ABSTRACTFactors influencing the utilization of research findings by health policy-makers in a developing country: a case study of Mali’s essential medicines list
Author: Michael A. Albert
Supervisor: Atle FretheimCollaborating partners: Drissa Diallo, Diadié Maïga & Kirsten Myhr
Financed in part by The Nordic Africa Institute and Helles Legat
A research article was submitted on May 22, 2006 to an international peer-reviewed journal for possible publication. This article is found in Chapter IV.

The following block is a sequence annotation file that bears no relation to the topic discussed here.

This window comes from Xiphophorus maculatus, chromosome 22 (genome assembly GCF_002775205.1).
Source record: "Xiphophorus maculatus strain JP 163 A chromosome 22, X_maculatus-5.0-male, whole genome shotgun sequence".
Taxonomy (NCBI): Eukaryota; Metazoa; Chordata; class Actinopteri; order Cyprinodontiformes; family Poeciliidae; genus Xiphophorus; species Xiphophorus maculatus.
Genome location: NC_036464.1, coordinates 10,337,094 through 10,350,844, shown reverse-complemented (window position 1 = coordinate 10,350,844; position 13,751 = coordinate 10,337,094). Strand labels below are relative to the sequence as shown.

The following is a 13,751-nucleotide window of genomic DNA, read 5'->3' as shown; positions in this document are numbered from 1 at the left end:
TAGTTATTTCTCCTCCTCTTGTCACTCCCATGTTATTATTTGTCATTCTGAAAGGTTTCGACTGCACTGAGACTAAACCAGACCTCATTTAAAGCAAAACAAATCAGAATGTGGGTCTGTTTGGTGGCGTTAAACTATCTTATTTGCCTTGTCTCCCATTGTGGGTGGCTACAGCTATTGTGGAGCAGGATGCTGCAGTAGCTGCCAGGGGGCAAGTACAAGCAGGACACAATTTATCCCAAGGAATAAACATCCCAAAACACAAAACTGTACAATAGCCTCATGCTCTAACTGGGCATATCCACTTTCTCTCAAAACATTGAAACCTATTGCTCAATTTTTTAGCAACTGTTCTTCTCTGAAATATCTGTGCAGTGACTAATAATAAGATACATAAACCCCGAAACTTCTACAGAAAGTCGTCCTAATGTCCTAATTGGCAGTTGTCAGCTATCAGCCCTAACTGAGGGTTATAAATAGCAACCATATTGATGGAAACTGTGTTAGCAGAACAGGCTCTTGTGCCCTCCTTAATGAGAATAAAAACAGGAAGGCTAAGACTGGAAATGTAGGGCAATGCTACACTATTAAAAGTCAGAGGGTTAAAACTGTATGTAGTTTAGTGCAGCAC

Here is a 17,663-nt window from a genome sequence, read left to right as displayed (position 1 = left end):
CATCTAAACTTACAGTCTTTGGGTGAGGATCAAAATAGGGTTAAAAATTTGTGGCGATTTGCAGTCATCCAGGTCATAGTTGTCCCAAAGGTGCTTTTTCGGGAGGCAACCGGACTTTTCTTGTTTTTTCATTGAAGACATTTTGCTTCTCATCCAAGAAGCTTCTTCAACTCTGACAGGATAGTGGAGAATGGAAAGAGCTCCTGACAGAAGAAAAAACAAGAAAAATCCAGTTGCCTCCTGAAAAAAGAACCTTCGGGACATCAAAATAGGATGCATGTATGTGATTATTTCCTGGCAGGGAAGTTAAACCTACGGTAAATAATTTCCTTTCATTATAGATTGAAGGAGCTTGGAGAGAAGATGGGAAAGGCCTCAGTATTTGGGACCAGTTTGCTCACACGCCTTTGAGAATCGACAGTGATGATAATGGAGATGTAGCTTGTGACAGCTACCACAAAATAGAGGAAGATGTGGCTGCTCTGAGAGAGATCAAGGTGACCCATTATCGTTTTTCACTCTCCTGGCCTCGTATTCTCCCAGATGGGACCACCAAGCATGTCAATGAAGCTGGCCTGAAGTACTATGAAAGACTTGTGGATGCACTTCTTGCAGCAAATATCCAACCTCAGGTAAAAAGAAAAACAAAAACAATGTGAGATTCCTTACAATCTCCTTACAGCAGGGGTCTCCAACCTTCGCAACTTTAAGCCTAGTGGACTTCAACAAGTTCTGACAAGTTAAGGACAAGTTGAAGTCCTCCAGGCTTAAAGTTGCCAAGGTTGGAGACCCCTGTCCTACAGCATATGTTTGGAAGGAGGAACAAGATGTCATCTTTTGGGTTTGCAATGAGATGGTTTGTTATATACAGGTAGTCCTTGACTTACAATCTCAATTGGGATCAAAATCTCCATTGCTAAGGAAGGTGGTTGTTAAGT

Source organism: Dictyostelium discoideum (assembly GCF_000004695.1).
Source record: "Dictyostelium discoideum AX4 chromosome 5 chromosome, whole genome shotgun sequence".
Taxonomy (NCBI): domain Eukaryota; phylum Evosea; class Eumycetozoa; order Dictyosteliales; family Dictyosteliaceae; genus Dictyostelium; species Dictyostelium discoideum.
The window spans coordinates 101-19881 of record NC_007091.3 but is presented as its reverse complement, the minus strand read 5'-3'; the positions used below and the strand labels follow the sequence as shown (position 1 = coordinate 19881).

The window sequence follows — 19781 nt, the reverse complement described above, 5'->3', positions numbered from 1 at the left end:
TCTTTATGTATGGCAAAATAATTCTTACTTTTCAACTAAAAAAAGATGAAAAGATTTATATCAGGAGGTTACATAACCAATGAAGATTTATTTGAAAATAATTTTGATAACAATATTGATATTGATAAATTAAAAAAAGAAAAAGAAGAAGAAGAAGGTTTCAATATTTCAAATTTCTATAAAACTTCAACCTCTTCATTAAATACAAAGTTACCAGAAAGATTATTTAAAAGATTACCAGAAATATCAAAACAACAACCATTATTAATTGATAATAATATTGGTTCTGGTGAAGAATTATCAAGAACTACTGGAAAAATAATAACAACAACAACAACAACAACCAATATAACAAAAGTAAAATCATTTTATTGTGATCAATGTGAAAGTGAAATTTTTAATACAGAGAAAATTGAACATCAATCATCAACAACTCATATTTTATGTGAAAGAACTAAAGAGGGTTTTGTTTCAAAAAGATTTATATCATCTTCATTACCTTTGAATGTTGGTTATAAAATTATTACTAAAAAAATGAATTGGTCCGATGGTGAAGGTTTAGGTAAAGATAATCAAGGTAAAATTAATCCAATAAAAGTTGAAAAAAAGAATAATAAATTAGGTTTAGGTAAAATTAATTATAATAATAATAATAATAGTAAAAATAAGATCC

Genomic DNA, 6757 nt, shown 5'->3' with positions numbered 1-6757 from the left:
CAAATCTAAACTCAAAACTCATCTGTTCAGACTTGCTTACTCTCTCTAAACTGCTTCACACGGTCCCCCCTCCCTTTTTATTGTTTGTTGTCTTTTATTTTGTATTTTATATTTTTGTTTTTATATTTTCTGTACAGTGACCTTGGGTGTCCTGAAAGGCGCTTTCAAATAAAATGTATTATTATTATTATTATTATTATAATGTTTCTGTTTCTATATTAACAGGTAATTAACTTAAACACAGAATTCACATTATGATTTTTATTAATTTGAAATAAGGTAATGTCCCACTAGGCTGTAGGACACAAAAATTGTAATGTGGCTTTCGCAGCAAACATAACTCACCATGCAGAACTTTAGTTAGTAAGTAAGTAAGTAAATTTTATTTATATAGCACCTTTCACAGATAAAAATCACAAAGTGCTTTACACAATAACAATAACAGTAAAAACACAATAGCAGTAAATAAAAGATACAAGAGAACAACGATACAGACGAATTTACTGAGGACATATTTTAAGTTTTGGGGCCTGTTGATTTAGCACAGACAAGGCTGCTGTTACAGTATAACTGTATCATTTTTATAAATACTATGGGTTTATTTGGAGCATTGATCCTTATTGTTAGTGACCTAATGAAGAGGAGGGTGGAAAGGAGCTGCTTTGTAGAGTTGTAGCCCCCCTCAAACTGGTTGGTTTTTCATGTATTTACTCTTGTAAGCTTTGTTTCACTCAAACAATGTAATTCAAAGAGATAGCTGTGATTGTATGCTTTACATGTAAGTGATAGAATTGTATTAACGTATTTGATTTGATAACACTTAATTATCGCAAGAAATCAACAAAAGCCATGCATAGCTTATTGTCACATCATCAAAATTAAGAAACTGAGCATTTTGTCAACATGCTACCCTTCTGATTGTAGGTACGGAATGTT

INTRODUCTION & BACKGROUND – Research findings are increasingly recognized as an important input in the formation of health policy. There is concern that research findings are not being utilized by health policy-makers to the extent that they could be. Several models of policy processes and research utilization have been proposed in the literature, indicating the many ways research can influence policy-making. The factors influencing this utilization are emerging in the literature, including but not limited to: the interaction between researchers and policy-makers, and the relevance and timeliness of research findings. Most of this research has come from Western societies and there is still little known about this issue in developing countries. The object of this study was to determine these factors by exploring the policy-making involved in implementing Mali’s essential medicines list, a health policy common in developing countriesMETHODS – Many methods have been used in this field of research, largely dominated by the qualitative tradition. A case study of the selection and updating of Mali’s essential medicines list was undertaken using a phenomenological approach to the analysis. In-depth, semi-structured interviews and a natural group discussion were held with national policy-makers, most specifically members of the national commission that selects and updates the country’s list. A document analysis was also performed.RESULTS – Factors emerging from the textual data that appear to be influencing the utilization of health research findings for these policy-makers include: access to information, relevance of the research, utilization of research perceived as a time consuming process, trust in the research, authority of those who presented their view, competency in research methods, priority or relative importance of research in the policy process, and accountability.CONCLUSION – Improving the transfer of research to policy will require efforts from researchers, policy-makers, and third parties. Through collaboration between researchers and policy-makers, increased production and dissemination of relevant and useful research, and continued and improved technical support from networks and multi-national organizations, policy-makers from developing countries will be better equipped to make informed decisions concerning their health policy issues.